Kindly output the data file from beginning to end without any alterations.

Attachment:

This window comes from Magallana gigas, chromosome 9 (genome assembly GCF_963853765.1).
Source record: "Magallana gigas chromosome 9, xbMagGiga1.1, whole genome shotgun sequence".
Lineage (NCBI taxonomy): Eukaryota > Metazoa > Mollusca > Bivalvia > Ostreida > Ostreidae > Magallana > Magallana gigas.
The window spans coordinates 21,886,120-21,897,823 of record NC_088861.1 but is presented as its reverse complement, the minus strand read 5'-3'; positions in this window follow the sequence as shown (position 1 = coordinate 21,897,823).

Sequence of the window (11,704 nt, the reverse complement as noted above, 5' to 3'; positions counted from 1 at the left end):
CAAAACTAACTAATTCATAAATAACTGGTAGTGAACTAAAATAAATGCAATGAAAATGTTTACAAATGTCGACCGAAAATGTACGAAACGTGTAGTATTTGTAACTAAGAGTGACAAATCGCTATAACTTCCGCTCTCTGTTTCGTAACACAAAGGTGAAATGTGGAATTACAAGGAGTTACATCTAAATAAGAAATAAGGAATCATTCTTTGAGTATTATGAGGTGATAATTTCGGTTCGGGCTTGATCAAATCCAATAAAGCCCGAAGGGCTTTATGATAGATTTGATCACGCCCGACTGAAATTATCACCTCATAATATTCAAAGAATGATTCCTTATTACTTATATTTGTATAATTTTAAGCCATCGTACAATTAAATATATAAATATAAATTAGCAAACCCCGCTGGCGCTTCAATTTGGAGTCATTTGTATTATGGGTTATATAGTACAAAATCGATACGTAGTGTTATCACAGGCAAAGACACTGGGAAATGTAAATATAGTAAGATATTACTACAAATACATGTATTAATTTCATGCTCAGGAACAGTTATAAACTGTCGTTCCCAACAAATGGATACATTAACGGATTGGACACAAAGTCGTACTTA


This window comes from Magallana gigas, chromosome 9 (genome assembly GCF_963853765.1).
Source record: "Magallana gigas chromosome 9, xbMagGiga1.1, whole genome shotgun sequence".
Lineage (NCBI taxonomy): Eukaryota > Metazoa > Mollusca > Bivalvia > Ostreida > Ostreidae > Magallana > Magallana gigas.
The window spans coordinates 21,886,120-21,897,823 of record NC_088861.1 but is presented as its reverse complement, the minus strand read 5'-3'; positions in this window follow the sequence as shown (position 1 = coordinate 21,897,823).

Sequence of the window (11,704 nt, the reverse complement as noted above, 5' to 3'; positions counted from 1 at the left end):
CAAAACTAACTAATTCATAAATAACTGGTAGTGAACTAAAATAAATGCAATGAAAATGTTTACAAATGTCGACCGAAAATGTACGAAACGTGTAGTATTTGTAACTAAGAGTGACAAATCGCTATAACTTCCGCTCTCTGTTTCGTAACACAAAGGTGAAATGTGGAATTACAAGGAGTTACATCTAAATAAGAAATAAGGAATCATTCTTTGAGTATTATGAGGTGATAATTTCGGTTCGGGCTTGATCAAATCCAATAAAGCCCGAAGGGCTTTATGATAGATTTGATCACGCCCGACTGAAATTATCACCTCATAATATTCAAAGAATGATTCCTTATTACTTATATTTGTATAATTTTAAGCCATCGTACAATTAAATATATAAATATAAATTAGCAAACCCCGCTGGCGCTTCAATTTGGAGTCATTTGTATTATGGGTTATATAGTACAAAATCGATACGTAGTGTTATCACAGGCAAAGACACTGGGAAATGTAAATATAGTAAGATATTACTACAAATACATGTATTAATTTCATGCTCAGGAACAGTTATAAACTGTCGTTCCCAACAAATGGATACATTAACGGATTGGACACAAAGTCGTACTTA